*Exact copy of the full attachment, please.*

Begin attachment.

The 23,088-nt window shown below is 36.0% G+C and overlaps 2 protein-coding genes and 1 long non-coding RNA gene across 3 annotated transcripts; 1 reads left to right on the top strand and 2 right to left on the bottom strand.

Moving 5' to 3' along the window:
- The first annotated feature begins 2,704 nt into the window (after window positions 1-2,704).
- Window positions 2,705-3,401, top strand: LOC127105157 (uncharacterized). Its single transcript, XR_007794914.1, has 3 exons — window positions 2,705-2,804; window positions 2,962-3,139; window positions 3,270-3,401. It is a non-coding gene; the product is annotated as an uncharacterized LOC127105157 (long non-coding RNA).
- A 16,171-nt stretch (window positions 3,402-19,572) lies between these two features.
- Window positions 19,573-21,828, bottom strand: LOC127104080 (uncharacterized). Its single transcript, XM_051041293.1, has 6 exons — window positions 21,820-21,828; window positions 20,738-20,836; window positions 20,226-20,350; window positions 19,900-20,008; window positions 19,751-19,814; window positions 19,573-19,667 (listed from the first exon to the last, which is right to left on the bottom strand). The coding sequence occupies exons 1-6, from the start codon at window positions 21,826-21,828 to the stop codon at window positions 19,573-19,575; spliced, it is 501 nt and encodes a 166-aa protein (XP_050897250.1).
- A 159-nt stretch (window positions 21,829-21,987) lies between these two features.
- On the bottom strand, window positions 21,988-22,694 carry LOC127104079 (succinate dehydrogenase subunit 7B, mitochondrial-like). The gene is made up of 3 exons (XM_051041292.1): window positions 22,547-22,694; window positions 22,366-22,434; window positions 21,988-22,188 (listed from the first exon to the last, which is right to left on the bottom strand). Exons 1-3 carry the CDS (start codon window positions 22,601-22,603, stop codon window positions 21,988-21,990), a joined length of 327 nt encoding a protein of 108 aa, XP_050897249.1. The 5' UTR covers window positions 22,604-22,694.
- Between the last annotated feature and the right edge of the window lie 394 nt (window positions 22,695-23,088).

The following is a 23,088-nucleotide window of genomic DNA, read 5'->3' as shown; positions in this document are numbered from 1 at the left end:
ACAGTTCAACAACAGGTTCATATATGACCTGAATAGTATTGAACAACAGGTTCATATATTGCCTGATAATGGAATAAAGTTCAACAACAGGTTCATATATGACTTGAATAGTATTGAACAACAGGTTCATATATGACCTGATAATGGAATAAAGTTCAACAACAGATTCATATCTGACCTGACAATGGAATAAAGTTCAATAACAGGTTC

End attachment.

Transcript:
The 23,088-nt window shown below is 36.0% G+C and overlaps 2 protein-coding genes and 1 long non-coding RNA gene across 3 annotated transcripts; 1 reads left to right on the top strand and 2 right to left on the bottom strand.

Moving 5' to 3' along the window:
- The first annotated feature begins 2,704 nt into the window (after window positions 1-2,704).
- Window positions 2,705-3,401, top strand: LOC127105157 (uncharacterized). Its single transcript, XR_007794914.1, has 3 exons — window positions 2,705-2,804; window positions 2,962-3,139; window positions 3,270-3,401. It is a non-coding gene; the product is annotated as an uncharacterized LOC127105157 (long non-coding RNA).
- A 16,171-nt stretch (window positions 3,402-19,572) lies between these two features.
- Window positions 19,573-21,828, bottom strand: LOC127104080 (uncharacterized). Its single transcript, XM_051041293.1, has 6 exons — window positions 21,820-21,828; window positions 20,738-20,836; window positions 20,226-20,350; window positions 19,900-20,008; window positions 19,751-19,814; window positions 19,573-19,667 (listed from the first exon to the last, which is right to left on the bottom strand). The coding sequence occupies exons 1-6, from the start codon at window positions 21,826-21,828 to the stop codon at window positions 19,573-19,575; spliced, it is 501 nt and encodes a 166-aa protein (XP_050897250.1).
- A 159-nt stretch (window positions 21,829-21,987) lies between these two features.
- On the bottom strand, window positions 21,988-22,694 carry LOC127104079 (succinate dehydrogenase subunit 7B, mitochondrial-like). The gene is made up of 3 exons (XM_051041292.1): window positions 22,547-22,694; window positions 22,366-22,434; window positions 21,988-22,188 (listed from the first exon to the last, which is right to left on the bottom strand). Exons 1-3 carry the CDS (start codon window positions 22,601-22,603, stop codon window positions 21,988-21,990), a joined length of 327 nt encoding a protein of 108 aa, XP_050897249.1. The 5' UTR covers window positions 22,604-22,694.
- Between the last annotated feature and the right edge of the window lie 394 nt (window positions 22,695-23,088).

The following is a 23,088-nucleotide window of genomic DNA, read 5'->3' as shown; positions in this document are numbered from 1 at the left end:
ACAGTTCAACAACAGGTTCATATATGACCTGAATAGTATTGAACAACAGGTTCATATATTGCCTGATAATGGAATAAAGTTCAACAACAGGTTCATATATGACTTGAATAGTATTGAACAACAGGTTCATATATGACCTGATAATGGAATAAAGTTCAACAACAGATTCATATCTGACCTGACAATGGAATAAAGTTCAATAACAGGTTC